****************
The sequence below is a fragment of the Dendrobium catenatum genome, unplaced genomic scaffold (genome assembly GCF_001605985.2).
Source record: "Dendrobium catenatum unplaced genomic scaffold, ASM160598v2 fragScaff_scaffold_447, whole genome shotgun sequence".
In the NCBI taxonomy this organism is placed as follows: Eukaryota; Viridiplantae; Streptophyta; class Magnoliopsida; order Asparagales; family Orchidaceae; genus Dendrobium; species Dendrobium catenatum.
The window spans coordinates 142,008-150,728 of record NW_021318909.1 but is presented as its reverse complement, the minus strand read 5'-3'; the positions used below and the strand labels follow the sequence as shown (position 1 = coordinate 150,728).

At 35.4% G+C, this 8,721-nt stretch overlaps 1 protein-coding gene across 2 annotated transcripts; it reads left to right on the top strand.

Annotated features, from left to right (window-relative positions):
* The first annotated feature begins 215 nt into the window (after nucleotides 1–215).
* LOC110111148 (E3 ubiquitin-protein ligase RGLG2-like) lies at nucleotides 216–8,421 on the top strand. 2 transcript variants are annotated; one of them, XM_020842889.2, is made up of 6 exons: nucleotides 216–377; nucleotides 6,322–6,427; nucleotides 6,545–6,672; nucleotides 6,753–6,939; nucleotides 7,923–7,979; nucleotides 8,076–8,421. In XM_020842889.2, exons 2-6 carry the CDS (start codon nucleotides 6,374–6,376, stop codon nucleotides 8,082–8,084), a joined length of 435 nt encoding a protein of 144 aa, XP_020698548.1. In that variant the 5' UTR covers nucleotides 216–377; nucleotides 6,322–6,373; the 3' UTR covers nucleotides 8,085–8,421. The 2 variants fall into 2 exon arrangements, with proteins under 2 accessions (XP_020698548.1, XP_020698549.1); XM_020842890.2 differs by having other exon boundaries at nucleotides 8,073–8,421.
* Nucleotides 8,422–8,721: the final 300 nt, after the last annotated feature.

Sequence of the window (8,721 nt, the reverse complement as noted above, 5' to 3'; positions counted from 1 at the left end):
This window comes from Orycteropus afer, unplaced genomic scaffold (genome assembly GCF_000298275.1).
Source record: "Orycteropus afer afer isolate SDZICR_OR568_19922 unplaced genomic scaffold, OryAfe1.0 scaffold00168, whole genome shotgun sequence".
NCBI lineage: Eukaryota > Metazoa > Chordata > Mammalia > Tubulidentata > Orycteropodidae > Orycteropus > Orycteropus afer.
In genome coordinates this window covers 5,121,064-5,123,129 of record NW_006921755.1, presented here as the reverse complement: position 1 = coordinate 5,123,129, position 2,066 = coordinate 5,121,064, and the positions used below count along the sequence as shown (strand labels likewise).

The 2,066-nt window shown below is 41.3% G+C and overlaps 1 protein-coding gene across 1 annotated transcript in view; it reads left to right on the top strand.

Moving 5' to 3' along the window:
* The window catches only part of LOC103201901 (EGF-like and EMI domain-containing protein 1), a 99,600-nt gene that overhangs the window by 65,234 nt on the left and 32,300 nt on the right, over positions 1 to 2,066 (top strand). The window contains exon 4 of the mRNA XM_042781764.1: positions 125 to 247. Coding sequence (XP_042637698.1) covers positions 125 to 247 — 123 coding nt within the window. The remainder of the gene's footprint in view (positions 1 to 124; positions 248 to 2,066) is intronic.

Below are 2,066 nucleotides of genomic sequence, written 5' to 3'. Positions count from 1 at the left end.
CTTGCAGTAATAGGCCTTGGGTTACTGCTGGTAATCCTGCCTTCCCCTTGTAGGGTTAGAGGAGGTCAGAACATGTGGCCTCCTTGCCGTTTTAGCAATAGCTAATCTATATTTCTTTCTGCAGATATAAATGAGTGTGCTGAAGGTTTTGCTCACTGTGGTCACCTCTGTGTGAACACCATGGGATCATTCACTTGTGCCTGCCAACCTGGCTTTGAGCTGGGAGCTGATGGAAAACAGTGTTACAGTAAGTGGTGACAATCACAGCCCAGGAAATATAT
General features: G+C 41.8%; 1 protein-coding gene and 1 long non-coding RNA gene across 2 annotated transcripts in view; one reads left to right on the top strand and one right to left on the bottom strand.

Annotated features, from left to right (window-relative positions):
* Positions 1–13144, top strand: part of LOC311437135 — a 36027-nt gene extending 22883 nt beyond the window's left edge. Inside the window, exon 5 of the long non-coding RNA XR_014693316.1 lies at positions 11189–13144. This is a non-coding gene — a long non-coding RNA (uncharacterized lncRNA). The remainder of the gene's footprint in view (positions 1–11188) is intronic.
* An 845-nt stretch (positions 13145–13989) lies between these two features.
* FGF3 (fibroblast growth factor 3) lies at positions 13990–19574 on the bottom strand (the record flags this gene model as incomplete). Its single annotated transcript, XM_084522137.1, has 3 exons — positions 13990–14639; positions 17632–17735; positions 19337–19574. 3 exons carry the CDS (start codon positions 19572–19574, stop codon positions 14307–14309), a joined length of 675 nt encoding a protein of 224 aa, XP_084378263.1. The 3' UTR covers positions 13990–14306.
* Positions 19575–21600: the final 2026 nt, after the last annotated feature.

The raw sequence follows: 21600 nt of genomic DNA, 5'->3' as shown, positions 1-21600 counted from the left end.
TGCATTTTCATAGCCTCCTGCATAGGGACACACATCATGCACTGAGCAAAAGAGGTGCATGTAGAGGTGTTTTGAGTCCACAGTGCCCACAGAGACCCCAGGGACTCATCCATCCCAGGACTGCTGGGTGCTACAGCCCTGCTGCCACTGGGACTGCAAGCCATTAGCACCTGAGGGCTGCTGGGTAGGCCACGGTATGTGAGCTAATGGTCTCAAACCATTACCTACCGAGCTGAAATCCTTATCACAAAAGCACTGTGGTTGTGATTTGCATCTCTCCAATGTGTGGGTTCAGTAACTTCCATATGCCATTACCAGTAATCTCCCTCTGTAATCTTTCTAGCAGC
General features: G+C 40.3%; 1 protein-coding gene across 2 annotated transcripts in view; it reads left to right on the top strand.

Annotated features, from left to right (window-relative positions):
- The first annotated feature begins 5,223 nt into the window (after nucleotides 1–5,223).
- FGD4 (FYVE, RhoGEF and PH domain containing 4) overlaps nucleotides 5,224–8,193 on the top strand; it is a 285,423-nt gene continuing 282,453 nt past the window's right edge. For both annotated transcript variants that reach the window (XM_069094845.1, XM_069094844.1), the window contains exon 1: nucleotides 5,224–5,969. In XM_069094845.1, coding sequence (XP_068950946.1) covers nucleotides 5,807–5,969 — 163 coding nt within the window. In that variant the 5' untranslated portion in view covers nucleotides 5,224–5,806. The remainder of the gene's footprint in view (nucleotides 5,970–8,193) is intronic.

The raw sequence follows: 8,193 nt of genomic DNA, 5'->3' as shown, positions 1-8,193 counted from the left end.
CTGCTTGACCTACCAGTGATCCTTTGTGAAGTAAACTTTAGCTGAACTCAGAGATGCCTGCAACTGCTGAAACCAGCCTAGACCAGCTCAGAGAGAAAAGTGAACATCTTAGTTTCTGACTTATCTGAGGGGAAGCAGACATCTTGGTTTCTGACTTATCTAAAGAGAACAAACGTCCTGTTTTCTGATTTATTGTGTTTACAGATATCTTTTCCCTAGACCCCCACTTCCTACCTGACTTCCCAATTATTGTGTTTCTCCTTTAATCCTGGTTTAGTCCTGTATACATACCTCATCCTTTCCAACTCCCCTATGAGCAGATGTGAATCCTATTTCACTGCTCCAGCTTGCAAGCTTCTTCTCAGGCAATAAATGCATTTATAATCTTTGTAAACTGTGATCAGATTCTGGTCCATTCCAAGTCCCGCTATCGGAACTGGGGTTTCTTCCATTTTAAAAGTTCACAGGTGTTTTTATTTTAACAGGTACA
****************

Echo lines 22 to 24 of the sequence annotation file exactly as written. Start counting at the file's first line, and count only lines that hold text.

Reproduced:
* Positions 1–13144, top strand: part of LOC311437135 — a 36027-nt gene extending 22883 nt beyond the window's left edge. Inside the window, exon 5 of the long non-coding RNA XR_014693316.1 lies at positions 11189–13144. This is a non-coding gene — a long non-coding RNA (uncharacterized lncRNA). The remainder of the gene's footprint in view (positions 1–11188) is intronic.
* An 845-nt stretch (positions 13145–13989) lies between these two features.
* FGF3 (fibroblast growth factor 3) lies at positions 13990–19574 on the bottom strand (the record flags this gene model as incomplete). Its single annotated transcript, XM_084522137.1, has 3 exons — positions 13990–14639; positions 17632–17735; positions 19337–19574. 3 exons carry the CDS (start codon positions 19572–19574, stop codon positions 14307–14309), a joined length of 675 nt encoding a protein of 224 aa, XP_084378263.1. The 3' UTR covers positions 13990–14306.